Athletes sign up double agents

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Show him the money ... and show him the money. The new generation of marketing-savvy sports stars are recognizing the need for not just one but two agents-one to handle contract negotiations and the other to line up lucrative endorsements.

Take, for example University of Southern California quarterback Matt Leinart, who won a Heisman Trophy, two national championships (just missing out on a third when USC lost to Texas in the Rose Bowl) and an expected top-five pick when the National Football League draft is held in April. Before he signed an agent to handle his multi-million dollar contract negotiation, Mr. Leinart aligned with Creative Artists Agency.

The move highlights a new trend among athletes whose off-the-field marketing potential is as great as their on-field talent, and further cements the marriage between sports and entertainment.

"Athletes are picking up on the fact that sports marketing, like everything else, is moving toward specialization," said Don Hinchey, VP with The Bonham Group, a Denver-based sports-marketing firm. "Athletes are now saying, `OK, fine, just as I specialize in something on the field, I'm going to find people who specialize in contracts, people who specialize in endorsements, people who specialize in charitable work,' and so on."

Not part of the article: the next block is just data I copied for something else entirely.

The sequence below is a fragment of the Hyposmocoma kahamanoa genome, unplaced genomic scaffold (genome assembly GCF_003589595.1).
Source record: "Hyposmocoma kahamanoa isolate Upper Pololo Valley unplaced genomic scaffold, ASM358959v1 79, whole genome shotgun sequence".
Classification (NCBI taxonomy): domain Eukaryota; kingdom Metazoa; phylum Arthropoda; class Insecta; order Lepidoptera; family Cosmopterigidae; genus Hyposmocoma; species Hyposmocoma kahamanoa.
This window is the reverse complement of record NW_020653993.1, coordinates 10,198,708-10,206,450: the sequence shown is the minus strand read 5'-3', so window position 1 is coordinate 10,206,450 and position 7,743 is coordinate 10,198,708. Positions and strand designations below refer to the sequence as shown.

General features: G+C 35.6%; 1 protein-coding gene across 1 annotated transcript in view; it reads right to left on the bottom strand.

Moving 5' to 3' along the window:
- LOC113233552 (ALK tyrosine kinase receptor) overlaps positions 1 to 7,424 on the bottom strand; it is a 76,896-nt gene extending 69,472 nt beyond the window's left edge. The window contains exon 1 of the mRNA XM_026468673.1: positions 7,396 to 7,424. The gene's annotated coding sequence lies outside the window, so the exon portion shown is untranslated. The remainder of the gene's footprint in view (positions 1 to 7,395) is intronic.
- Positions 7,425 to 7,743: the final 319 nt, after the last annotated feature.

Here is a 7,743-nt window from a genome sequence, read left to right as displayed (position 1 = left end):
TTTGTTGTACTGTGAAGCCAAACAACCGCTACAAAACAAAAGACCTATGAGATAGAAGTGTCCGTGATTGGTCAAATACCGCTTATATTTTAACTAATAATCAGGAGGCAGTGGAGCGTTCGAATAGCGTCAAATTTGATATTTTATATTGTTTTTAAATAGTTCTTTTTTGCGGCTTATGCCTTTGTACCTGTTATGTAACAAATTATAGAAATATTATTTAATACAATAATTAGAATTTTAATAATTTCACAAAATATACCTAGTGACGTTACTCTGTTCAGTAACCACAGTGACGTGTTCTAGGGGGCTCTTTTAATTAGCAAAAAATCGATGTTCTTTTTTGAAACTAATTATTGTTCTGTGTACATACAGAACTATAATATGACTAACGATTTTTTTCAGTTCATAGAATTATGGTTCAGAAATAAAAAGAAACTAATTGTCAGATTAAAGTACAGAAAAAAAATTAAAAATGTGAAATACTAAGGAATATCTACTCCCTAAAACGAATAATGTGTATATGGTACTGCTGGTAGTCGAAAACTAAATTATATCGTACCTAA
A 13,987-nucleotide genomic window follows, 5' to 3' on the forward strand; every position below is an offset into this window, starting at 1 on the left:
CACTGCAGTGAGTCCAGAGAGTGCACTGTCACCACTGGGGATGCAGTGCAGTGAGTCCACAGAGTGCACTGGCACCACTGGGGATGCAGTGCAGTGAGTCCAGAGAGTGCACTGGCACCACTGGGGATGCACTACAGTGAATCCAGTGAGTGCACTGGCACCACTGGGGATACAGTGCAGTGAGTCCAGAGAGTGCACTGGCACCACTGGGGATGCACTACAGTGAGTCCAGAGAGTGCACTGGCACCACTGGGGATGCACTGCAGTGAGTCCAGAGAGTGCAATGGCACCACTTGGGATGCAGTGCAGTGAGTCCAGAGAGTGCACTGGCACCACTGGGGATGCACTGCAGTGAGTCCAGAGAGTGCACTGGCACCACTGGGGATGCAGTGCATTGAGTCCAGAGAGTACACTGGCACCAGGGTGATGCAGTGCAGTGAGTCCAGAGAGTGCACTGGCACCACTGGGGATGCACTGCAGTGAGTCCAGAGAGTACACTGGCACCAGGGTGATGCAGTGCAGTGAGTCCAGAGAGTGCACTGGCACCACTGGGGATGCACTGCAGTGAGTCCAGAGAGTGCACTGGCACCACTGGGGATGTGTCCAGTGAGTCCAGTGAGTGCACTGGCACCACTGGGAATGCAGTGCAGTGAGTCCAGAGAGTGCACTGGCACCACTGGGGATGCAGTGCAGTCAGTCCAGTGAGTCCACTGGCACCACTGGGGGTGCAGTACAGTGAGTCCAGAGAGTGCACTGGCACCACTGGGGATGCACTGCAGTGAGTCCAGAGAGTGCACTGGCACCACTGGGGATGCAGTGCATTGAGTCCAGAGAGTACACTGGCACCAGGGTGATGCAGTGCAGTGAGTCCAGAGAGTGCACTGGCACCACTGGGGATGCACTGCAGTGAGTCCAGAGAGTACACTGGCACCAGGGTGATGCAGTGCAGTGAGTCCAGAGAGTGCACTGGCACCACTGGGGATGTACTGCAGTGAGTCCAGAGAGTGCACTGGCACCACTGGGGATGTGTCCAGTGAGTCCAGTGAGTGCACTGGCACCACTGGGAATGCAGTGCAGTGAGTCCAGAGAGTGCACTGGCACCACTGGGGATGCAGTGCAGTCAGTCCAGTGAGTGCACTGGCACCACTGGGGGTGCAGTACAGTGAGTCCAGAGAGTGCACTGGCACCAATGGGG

CAA will represent Mr. Leinart in all off-field business ventures, with the initial focus on endorsement and licensing relationships. The CAA Foundation, the philanthropic service arm of the agency, will help him develop his charitable initiatives.

A trend

Mr. Leinart's teammate at USC, Reggie Bush, is expected to be the No. 1 pick in the draft and has aligned himself with Santa Monica, Calif.-based The Sports Link, a firm run by Reebok representative Mike Ornstein.

"It is a trend, and it makes a great deal of sense," said Marc Ganis, president of Chicago-based sports-business firm Sportscorp. "If you're hiring somebody to negotiate your contract with a general manager, that's not necessarily the person to develop your brand and personality."

Experts said the shift occurred as some athletes moved off the sports pages and into the society columns and celebrity magazines. "Marketing changed," said David Carter, president of Los Angeles-based Sports Business Group, "and endorsements became big business."

Indeed, golfer Tiger Woods makes an estimated $65 to $80 million a year off the course in deals with American Express, Nike and Buick.

The major players on the sports-agent front, such as IMG and Octagon, also have entertainment divisions-but quite often the agent handling contracts and the agent doing endorsement deals are two different people. A CAA spokesman said that the agency is not about to open a sports division.

This isn't the first time an athlete has utilized dual agents. Tennis' Anna Kournikova, better known for her looks than her forehand, has signed on with United Talent Agency to develop deals that have included TV commercials and magazine columns. CAA's Hollywood rival, William Morris Agency, represents golf phenom Michelle Wie and boxer Oscar De La Hoya.

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